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Historically Black Colleges and Universities: Action Needed to Improve Participation in Education's HBCU Capital Financing Program

GAO-18-455 Published: Jun 26, 2018. Publicly Released: Jul 26, 2018.
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What GAO Found

Historically Black Colleges and Universities (HBCUs), stakeholders, and planning documents identified extensive and diverse capital project needs at HBCUs and GAO found HBCUs rely on a few funding sources—such as state appropriations and tuition and fees—to address those needs. HBCUs responding to GAO's survey reported that 46 percent of their building space, on average, needs repair or replacement. Based on a review of master plans—which assess the condition of HBCU facilities—and visits to nine HBCUs, GAO identified significant capital project needs in the areas of deferred maintenance, facilities modernization, and preservation of historic buildings. The Department of Education's (Education) HBCU Capital Financing Program has provided access to needed funding for some HBCUs and has helped modernize their facilities to improve student recruitment. However, fewer than half of HBCUs have used the program, according to Education data, which was specifically designed to help them address capital project needs (see figure).

Capital Projects at Historically Black Colleges and Universities (HBCUs)

Capital Projects at Historically Black Colleges and Universities (HBCUs)

Note: The Department of Education's HBCU Capital Financing program provides low-cost loans to eligible HBCUs.

Education has undertaken several efforts to help HBCUs access and participate in the HBCU Capital Financing Program. For example, Education conducts outreach through attending conferences. However, some HBCUs in GAO's survey and interviews were unaware of the program. Moreover, public HBCUs in four states reported facing participation challenges due to state laws or policies that conflict with program requirements. For example, participants are required to provide collateral, but public HBCUs in two states reported they cannot use state property for that purpose. In March 2018, a federal law was enacted requiring Education to develop an outreach plan to improve program participation. An outreach plan that includes direct outreach to individual HBCUs and states to help address these issues could help increase participation. Without direct outreach, HBCUs may continue to face participation challenges. In addition, two HBCUs recently defaulted on their program loans and 29 percent of loan payments were delinquent in 2017. Education modified a few loans in 2013 and was recently authorized to offer loan deferment, but has no plans to analyze the potential benefits to HBCUs and the program's cost of offering such modifications in the future. Until Education conducts such analyses, policymakers will lack key information on potential options to assist HBCUs.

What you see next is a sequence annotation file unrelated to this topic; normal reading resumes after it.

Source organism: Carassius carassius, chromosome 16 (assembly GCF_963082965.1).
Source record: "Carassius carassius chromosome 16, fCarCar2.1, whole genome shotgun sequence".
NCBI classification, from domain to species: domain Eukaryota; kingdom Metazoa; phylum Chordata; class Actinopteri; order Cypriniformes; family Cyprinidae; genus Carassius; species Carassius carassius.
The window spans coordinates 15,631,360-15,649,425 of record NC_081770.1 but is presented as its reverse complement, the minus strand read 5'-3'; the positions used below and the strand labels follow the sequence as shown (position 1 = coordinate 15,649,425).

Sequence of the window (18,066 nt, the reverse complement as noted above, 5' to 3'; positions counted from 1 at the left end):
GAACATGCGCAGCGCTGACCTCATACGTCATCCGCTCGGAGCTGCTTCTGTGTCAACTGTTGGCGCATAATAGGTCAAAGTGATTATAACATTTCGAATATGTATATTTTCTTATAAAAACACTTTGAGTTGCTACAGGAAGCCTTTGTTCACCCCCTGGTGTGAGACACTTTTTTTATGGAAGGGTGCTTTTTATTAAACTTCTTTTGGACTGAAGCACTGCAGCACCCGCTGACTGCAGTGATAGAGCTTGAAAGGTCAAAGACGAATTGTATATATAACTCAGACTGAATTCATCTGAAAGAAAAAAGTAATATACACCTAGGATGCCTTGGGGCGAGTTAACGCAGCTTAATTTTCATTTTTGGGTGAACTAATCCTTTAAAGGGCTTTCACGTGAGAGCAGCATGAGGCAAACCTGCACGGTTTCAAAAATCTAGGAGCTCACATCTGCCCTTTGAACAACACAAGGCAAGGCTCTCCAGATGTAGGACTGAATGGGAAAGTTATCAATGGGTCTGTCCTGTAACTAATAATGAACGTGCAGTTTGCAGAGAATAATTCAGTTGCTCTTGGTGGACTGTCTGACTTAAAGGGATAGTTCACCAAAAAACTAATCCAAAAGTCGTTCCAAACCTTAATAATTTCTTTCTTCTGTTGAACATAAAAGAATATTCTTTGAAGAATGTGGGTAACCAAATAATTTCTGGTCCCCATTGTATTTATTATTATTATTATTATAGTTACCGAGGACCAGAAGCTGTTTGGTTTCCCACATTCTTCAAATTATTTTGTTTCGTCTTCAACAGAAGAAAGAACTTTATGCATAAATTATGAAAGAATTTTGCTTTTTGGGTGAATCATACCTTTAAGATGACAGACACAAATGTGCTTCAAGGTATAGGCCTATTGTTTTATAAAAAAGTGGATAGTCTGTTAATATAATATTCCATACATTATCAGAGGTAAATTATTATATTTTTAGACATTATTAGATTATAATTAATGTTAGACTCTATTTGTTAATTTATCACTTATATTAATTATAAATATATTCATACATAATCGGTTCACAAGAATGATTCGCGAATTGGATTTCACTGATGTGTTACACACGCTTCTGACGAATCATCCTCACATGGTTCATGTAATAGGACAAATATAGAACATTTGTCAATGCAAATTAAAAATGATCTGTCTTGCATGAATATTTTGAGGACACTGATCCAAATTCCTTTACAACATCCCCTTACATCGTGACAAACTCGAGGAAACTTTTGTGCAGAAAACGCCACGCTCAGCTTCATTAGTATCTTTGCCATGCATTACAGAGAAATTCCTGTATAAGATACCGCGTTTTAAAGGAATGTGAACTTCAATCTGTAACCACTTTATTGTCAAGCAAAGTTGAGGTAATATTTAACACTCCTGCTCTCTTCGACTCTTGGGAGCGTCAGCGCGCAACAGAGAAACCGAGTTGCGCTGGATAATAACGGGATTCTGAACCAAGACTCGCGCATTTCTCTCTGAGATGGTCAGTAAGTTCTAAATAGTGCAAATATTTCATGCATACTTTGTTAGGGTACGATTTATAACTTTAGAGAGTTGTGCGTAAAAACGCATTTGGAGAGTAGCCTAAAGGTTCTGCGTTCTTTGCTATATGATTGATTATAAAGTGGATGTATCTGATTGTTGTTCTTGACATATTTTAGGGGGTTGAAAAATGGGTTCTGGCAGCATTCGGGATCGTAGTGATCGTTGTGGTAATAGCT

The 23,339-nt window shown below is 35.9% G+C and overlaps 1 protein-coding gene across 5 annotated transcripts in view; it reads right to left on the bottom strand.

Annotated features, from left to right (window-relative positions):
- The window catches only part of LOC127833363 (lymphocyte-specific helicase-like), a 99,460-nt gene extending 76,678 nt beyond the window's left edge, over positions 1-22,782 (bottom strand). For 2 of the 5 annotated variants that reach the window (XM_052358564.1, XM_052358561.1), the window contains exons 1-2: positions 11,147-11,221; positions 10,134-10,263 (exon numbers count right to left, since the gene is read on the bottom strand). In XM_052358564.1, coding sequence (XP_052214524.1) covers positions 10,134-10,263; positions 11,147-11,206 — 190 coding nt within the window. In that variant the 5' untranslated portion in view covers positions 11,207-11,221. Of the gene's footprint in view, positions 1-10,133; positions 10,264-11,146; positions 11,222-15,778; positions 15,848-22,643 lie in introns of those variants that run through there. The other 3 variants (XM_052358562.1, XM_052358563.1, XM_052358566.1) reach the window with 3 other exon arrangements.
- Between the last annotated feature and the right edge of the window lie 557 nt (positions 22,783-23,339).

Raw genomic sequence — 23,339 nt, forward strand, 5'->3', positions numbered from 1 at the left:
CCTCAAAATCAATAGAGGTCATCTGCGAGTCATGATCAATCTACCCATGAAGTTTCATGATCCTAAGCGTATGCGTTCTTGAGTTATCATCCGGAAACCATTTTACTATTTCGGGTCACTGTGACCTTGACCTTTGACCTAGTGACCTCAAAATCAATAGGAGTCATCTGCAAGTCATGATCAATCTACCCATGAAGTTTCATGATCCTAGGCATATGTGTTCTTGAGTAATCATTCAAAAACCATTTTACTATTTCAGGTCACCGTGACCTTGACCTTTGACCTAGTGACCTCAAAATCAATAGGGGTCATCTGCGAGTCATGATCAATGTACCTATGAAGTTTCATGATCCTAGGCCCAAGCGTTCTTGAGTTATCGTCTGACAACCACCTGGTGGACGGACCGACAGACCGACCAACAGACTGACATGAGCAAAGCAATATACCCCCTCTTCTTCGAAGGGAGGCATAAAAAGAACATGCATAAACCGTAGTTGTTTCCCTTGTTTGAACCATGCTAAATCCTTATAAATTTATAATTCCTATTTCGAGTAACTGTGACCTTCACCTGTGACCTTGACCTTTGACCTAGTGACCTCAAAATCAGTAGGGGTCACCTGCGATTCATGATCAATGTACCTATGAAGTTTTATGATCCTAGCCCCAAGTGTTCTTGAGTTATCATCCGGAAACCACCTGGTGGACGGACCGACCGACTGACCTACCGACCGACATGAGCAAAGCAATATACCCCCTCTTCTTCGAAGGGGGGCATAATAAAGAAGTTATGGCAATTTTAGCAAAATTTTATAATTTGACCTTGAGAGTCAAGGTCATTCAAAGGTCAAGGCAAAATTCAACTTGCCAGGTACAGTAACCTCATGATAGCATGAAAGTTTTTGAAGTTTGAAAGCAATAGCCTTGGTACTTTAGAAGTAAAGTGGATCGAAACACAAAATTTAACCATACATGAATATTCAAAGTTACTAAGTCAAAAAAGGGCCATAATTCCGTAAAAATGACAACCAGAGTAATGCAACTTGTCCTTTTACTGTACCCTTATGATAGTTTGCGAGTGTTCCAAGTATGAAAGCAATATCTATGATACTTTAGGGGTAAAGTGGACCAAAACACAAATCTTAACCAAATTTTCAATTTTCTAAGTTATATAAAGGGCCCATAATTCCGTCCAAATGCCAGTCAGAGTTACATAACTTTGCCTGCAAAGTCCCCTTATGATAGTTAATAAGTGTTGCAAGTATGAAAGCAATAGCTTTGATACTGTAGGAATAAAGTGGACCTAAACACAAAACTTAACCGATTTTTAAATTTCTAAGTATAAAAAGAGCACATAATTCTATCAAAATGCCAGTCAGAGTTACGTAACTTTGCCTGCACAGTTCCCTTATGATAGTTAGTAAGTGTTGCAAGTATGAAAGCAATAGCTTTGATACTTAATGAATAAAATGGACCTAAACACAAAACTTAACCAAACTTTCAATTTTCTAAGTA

Why GAO Did This Study

HBCUs play a prominent role in our nation's higher education system. For example, about one-third of African-Americans receiving a doctorate in science, technology, engineering, or mathematics received undergraduate degrees from HBCUs. To help HBCUs facing challenges accessing funding for capital projects, in 1992, federal law created the HBCU Capital Financing Program, administered by Education, to provide HBCUs with access to low-cost loans. GAO was asked to review the program.

This report examines HBCUs' capital project needs and their funding sources, and Education's efforts to help HBCUs access and participate in the HBCU Capital Financing Program. GAO surveyed all 101 accredited HBCUs and 79 responded, representing a substantial, but nongeneralizable, portion of HBCUs. GAO analyzed the most recent program participation data (1996-2017) and finance data (2015-16 school year); reviewed available HBCU master plans; visited nine HBCUs of different sizes and sectors (public and private); and interviewed Education officials and other stakeholders.


GAO recommends Education (1) include direct outreach to individual HBCUs and steps to address participation challenges for some public HBCUs in its outreach plan, and (2) analyze the potential benefits and costs of offering loan modifications in the program. Education outlined plans to address the first recommendation, and partially agreed with the second. GAO continues to believe both recommendations are warranted.

Recommendations for Executive Action

Agency Affected Recommendation Status